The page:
Dec: Whey ay, Man. We've got actors who think they can sing. Which is a bit of a tester, as none have ever successfully managed it before.

Ant: Lee Marvin?

Dec: Whey ay, I rest my case, Man. Anyway, who's first up?

Ant: We've got Tim Mathews. He's starred in Band Of Brothers, Wire In The Blood, and Doctors as well as acting in the West End with Rachel Weiss and he's just released his first album. So let's hear it for Tim …[wild studio applause]

Tim plays the panel and studio audience his 10 track debut album.

Louis: He should be in a boy band. He's cute, the girls will like him. He should be in a boy band.

Sharon: Ooo Tim. You look nice, you smell nice, I like you.

Dani: Nice buns.

Simon: Look guys, I have to be honest – it was average. The songs were average, the voice was average, there was nothing special about it. No X Factor. This is a talent show, and if I'm honest I've heard better buskers. Tim, take my advice – don't give up the day job.

Ant: Whey ay, that's a bit of a facer. Tim, anything you'd like to say to the panel?

Tim: But, but I haven't played the hidden bonus track yet …

Dec: [talking over Tim, who has begun to sob uncontrollably] … and after the break we'll be back with Sid Owen. **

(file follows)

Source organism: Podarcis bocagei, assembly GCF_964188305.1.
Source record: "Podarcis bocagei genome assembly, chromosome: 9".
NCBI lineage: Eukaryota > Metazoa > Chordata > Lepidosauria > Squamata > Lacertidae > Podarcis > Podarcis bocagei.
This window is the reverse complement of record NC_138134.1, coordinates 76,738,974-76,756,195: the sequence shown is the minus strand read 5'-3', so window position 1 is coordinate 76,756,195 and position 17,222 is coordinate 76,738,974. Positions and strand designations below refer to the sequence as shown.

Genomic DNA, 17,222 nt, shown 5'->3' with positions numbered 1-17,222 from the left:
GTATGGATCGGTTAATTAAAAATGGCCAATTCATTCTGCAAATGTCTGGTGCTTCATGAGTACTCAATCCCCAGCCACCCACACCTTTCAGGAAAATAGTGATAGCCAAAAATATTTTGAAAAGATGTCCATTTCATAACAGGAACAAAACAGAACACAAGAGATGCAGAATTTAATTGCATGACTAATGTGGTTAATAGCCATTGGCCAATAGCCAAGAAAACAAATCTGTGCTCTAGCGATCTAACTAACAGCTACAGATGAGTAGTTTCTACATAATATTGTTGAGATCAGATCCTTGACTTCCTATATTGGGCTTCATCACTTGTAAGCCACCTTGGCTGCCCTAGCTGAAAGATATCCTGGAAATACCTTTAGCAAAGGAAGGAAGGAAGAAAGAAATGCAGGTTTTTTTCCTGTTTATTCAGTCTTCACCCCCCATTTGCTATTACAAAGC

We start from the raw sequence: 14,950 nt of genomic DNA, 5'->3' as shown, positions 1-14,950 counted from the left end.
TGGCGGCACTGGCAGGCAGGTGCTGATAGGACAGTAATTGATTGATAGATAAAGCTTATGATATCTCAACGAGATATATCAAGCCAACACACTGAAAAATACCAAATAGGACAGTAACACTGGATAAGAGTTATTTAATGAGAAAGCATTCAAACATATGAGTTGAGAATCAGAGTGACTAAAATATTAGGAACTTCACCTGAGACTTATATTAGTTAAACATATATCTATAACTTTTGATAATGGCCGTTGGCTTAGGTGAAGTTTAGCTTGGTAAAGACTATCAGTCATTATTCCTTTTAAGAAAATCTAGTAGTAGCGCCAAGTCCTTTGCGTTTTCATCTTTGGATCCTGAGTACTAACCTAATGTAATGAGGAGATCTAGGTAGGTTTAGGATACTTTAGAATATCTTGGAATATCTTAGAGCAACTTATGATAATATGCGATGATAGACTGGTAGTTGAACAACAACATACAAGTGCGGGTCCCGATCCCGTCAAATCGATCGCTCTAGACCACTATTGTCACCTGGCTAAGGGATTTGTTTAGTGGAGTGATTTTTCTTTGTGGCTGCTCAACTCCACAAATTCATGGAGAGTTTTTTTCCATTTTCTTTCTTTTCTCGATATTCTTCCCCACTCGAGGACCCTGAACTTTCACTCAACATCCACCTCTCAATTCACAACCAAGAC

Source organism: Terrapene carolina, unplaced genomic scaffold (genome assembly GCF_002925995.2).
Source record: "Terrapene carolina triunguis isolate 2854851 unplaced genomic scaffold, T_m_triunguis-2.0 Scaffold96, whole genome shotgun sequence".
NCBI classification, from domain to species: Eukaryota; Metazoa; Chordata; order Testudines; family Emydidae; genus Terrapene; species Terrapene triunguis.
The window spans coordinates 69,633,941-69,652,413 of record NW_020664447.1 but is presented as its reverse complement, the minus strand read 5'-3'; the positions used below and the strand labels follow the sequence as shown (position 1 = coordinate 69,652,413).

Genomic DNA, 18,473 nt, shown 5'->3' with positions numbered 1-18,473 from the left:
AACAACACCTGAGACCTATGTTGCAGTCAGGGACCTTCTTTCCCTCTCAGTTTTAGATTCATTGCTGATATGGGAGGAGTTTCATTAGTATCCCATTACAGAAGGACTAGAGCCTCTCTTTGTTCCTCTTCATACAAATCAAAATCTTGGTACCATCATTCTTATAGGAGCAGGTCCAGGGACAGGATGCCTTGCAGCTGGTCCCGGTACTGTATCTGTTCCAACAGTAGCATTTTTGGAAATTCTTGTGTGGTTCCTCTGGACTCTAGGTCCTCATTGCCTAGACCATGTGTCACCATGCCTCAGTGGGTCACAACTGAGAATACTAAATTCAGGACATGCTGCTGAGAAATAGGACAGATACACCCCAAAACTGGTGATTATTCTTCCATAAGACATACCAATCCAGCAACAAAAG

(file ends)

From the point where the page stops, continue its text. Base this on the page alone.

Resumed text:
Review by Pete Whalley

JONAS HALLBORG Art Metal (Bardo Records)

Jonas Hellborg is some Swedish bass legend, and here he has teamed up with Indian percussion master Selvaganesh to explore the Indian jazz fusion side of metal.

If you wish to leave the room already, I quite understand.

The band is made up of Anders Jogansson (Malmsteen, Hammerfall, Dio) and brother Jens (Malmsteen, Stratovarious), and Swedish guitarist Mattias 'Ia' Eklundh .

An instrumental set of mediocre metal with jazz fusion and occasional Indian rhythms, aimless noodling and bass lines so anal they come out of the ears, the musicianship is largely excellent, but this is just so difficult to listen to.

Unless you are a real muso and musician, willing to dissect every note, this is guaranteed to induce ill health. *

Review by Joe Geesin

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***** Out of this world | **** Pretty damn fine |
*** OK, approach with caution unless you are a fan |
** Instant bargain bin fodder | * Ugly. Just ugly